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A smarter urban design concept for a town decimated by wildfires

SWA Group—a winner of Fast Company’s 2022 World Changing Ideas Awards—is helping Paradise, California, imagine a safer and more sustainable future with a design that buffers the town with parks, athletic fields, and orchards—areas less likely to burn than forests.

A smarter urban design concept for a town decimated by wildfires
[Image: courtesy SWA Group]

Three and a half years after the deadliest wildfire in California history destroyed the small town of Paradise, residents are slowly rebuilding. By last November, the third anniversary of the fire, more than 1,000 homes out of the 14,000 destroyed had been rebuilt. By this fall, the town expects that 10,000 of the 40,000 people who were displaced will have moved back. But as climate change continues to increase the risk of megafires, how can the town protect itself from future catastrophes?

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SWA Group, a landscape architecture, planning, and urban design firm, worked with town leaders to help envision how it could build a 90,000-acre buffer zone around itself to slow the spread of future fires. Homeowners in wildfire zones already know that their houses are safer when surrounded by few things that can burn; SWA’s design applies the same idea to a city.

[Image: courtesy SWA Group]
“What we really tried to do is scale this concept of ‘defensible space’ all the way up to the much larger scale and increased complexity of an entire community,” says Jonah Susskind, an associate at SWA Group who led the firm’s Edge of Paradise project, which is the winner of the urban design category of Fast Company’s 2022 World Changing Ideas Awards.

[Image: courtesy SWA Group]
The design proposes surrounding the town with new parks, athletic fields, orchards, and other amenities that are less likely to burn than forests, in a design that carefully considers data about current land uses, ownership, and fire risk. Trees and bushes would be cleared along an overgrown power transmission corridor in an area that designers say could become a bike trail. Sheep could help graze the area to reduce dry grass that can burn.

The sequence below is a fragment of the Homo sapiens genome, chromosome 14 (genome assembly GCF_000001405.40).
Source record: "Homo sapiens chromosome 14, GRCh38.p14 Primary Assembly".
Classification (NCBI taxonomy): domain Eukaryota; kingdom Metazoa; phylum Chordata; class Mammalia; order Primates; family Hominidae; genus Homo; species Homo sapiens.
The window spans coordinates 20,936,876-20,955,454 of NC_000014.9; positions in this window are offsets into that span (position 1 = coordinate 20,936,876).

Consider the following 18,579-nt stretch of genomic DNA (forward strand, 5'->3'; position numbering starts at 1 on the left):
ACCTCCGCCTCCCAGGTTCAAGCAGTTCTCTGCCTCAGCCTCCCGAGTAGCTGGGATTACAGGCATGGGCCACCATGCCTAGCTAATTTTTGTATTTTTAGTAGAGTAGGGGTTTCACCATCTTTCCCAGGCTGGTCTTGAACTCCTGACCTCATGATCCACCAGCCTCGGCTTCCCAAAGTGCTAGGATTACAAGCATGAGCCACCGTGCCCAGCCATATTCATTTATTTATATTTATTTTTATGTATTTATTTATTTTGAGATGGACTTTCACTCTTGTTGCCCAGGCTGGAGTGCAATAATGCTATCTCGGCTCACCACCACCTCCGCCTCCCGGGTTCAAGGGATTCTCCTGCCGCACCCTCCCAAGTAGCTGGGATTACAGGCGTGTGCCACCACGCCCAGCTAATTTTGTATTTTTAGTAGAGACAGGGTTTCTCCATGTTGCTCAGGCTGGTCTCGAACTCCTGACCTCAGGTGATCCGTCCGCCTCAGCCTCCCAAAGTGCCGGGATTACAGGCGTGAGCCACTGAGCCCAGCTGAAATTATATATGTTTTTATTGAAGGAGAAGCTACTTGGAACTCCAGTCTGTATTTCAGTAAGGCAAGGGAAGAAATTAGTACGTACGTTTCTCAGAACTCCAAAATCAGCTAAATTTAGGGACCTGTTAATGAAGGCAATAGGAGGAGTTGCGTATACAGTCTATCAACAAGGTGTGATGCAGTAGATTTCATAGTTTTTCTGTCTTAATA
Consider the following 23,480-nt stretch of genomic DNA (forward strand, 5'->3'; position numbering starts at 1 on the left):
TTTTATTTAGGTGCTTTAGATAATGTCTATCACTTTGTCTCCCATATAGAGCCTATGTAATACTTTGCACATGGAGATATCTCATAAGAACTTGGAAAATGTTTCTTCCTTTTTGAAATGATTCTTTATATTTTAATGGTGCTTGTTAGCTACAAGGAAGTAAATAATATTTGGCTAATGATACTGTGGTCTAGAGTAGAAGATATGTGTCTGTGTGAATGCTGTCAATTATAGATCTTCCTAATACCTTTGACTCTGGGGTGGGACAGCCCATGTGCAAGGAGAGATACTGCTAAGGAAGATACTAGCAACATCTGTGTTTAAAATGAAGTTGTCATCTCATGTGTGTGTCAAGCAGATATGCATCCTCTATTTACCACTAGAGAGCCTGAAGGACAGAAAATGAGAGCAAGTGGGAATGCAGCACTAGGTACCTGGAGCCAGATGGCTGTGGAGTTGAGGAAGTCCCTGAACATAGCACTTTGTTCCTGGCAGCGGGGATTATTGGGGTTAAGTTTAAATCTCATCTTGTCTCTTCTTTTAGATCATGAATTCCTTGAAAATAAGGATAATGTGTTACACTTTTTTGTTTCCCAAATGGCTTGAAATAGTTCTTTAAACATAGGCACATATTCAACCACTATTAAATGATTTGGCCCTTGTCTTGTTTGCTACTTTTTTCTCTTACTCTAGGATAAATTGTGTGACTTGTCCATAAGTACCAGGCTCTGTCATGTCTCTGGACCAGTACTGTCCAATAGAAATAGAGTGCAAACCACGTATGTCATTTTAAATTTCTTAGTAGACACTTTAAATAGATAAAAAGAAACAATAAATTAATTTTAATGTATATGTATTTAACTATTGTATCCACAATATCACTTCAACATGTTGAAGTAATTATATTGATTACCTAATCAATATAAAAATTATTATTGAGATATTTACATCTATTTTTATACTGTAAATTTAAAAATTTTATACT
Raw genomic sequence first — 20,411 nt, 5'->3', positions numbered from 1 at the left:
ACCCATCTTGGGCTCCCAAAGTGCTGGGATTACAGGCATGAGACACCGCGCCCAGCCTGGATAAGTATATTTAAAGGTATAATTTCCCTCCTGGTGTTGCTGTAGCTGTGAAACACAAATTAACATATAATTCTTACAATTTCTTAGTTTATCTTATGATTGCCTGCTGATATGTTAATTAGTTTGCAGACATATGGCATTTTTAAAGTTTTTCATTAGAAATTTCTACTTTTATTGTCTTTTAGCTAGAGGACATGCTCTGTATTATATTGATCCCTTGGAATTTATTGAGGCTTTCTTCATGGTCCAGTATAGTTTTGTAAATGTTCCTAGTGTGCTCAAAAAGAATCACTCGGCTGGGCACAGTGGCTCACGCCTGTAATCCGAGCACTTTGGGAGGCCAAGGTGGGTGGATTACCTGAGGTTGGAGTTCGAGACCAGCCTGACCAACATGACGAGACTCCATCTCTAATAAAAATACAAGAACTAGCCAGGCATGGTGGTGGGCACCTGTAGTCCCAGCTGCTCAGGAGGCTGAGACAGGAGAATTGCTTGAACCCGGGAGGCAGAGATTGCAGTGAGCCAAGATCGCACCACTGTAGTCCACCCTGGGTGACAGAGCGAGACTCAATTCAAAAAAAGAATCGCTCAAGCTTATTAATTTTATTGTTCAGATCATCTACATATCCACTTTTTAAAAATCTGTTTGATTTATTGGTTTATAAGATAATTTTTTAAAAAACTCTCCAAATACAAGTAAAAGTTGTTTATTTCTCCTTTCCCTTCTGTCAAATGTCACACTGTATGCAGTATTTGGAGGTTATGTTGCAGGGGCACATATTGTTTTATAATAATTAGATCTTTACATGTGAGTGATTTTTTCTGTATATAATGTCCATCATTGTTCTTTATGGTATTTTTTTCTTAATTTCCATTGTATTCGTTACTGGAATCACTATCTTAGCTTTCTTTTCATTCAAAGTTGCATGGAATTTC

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[Image: courtesy SWA Group]
Controlled burns—planned fires designed to reduce the likelihood of an accidental fire that quickly spreads—could also take place in the area, with existing roads and other barriers used as fire breaks. (Decades of retroactive fire suppression in California have ironically led to larger, more out-of-control fires now.) Forests could be selectively thinned to further reduce risk, and add more recreation for visitors, something that the community depends on for the local economy. In an outer zone, fires could be allowed to burn naturally.

The team wanted to illustrate how the changes could happen in ways that felt natural to residents. “It’s a community that is coming out of a trauma,” Susskind says. “And the idea of changing everything overnight is really scary. One of the things that our project does also is it really tries to communicate that these ideas aren’t necessarily so radical. They’re very innovative, but they don’t necessarily call for a wholesale, radical change for the community at large.”

[Image: courtesy SWA Group]
From a fire-risk perspective, Susskind says, there are areas in California where it’s arguably too dangerous to build. But that reality has to be balanced with where people live now, and the desperate need for more housing. “We’re sort of in a situation where it has to be a ‘both, and’ scenario—we have to mitigate and adapt at the same time,” he says. “And we have to do both more aggressively and smarter than we’re doing today.”

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While it remains to be seen how much of the design Paradise will adopt, the Parks and Recreation Department has already started acquiring new land as a buffer zone around the town, and is considering the full design. The plan may cost $20 million, much of which can likely be covered by the settlements that the local government is receiving from PG&E, the electric utility responsible for the fire.

[Image: courtesy SWA Group]
Communities in other at-risk areas could apply the same fire-mitigation approach; a quarter of California’s population now lives in the wildland-urban interface where fire danger is high. “We’re still just at the bleeding edge of learning how to live with fire,” Susskind says. “One of the things that this project attempts to do is to really begin to move the needle in terms of how we identify both technical and ideological shifts that our disciplines need to make in order to respond to the ever-present and constantly accelerating challenges of climate change here in the American West.”

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About the author

Adele Peters is a staff writer at Fast Company who focuses on solutions to some of the world's largest problems, from climate change to homelessness. Previously, she worked with GOOD, BioLite, and the Sustainable Products and Solutions program at UC Berkeley

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